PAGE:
Low light concerns get an awful lot of attention. A fair amount of that could be because of us fearing the unknown. And the dark is definitely an unknown. Also, let’s face it, some flashlights are cool.

Low light isn’t just a time of day (or night). It is the lighting conditions you find yourself in at the moment.

There are four primary lighting conditions. What they are is far more critical than what they are called; however, you’ll get the names because I nerd on this occasionally.

The first is broad daylight. We all get it; the sun is out, nothing is blocking it. We can see as far as our eyes allow. While environmental conditions such as fog or smoke may impact it, it’s still broad daylight. Unless you have color vision issues, we see everything in full color. The term for this type of light? Photopic.


Taken midday. No real lighting concerns other than the glare from the sun.


This was taken about dusk, as the sun set. In this series of photos, without additional light, this is the best view of the subject. Front & back lighting aren’t issues either.




Dawn and Dusk and the shift from night to day, or vice versa, is the second type of condition. It’s known as the Diurnal transition. During this, colors will shift from greyscale to full color.

Do you need a light in either of these environments? Do you want one? Yes, because they can change.

Next up is nighttime with good illumination from a full moon, streetlights, and the like. Our eyes work closer to our norm here than in darkness – where there is sufficient light. Outside of that, our eyes have the same problems they have in what we traditionally think of as “the dark.” Mesopic is the scientific term.

The last one goes from minimal starlight to moonless nights; your vision has degraded significantly. If your age, physical condition, and lack of medical issues allow for it, you may well be dark-adapted within the hour. Off-center viewing caused by how your eyes work will be the norm, but you’ll pick up on movement. There won’t be any colors either. This is scotopic lighting. To make any kind of reasonable decision in this lighting condition, you’ll need either night vision or white light.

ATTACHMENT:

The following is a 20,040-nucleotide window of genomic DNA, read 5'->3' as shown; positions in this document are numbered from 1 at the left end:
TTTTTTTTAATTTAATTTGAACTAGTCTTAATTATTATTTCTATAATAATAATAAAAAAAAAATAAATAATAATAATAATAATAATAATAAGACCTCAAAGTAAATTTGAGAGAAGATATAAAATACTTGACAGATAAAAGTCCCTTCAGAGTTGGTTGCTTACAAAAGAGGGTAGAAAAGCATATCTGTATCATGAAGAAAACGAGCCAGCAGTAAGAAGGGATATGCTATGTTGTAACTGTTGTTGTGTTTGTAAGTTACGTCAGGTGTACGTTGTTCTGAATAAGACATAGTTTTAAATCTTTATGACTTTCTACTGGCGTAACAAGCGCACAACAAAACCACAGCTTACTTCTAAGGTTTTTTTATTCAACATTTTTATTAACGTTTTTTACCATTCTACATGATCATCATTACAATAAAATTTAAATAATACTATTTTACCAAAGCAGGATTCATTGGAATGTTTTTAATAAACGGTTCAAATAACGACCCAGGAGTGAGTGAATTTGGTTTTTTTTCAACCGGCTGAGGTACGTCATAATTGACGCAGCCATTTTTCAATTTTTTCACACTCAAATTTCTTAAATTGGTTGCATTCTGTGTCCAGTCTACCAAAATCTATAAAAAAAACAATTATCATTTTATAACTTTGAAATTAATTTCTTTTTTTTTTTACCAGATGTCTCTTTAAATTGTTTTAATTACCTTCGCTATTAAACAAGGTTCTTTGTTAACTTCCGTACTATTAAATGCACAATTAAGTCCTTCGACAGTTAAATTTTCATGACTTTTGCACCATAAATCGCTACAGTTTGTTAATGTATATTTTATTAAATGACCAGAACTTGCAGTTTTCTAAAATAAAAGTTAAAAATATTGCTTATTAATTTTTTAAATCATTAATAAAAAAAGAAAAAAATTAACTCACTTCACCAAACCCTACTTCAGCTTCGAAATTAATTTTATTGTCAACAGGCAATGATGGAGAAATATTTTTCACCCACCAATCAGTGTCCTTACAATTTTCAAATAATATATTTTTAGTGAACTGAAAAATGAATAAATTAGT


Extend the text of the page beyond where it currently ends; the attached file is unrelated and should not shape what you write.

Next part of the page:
At night, back lit but without any light from the front. What is this guy doing? Anything in his hands? Is that backlighting a problem for us?


The darkness in general and the backlighting are less of an issue and it is easier to what is or isn’t in front of the subject – all because of a adding a classic Surefire 6P light to the problem.


Now he’s illuminated with a Modlite handheld light using their PLH head. All that has changed is the amount of light I added to the situation.




What do we use the lights we carry for?

First, we are searching. What or Who is out there? Our ancestors may have done that with a torch or a lantern; we have handheld lights to work with.
Second, we are navigating. Going from point A to point B. The light is helping us to choose our path, find and avoid obstacles.

Then, we use our lights to communicate. “Bob, can you check that door? No, the door to the left, Bob?” – as I shine my light on it. My words may not always convey what I want, but the visible beam, from a light or laser, communicates it fine. Or, it can be “I’m over here” as I flash my light.

Next up is the use of the beam to identify. Is that our kid coming through the garage door at 2AM? You know, the one who snuck out again regardless of what we said. Yes, I’m using the light to see who is there before I add the muzzle of a firearm to the problem. The safety rules haven’t changed with the lighting condition; we still “never let our muzzle cover anything we aren’t willing to destroy.”

Control, we have located who or what we are looking for the light can be used to assert some control over them. “Stay there! Don’t move!” The light can be used to prevent another person from gathering information by preventing them from seeing escape routes (unless you want them gone), the number of those present, potential aiming points, or other pieces of useful information at that moment.

This is just the first of a series of low-light articles. If you have questions, when you have questions about this material – please reach out and ask. We are on social media; you can follow the links at the bottom of the e-mail each Thursday.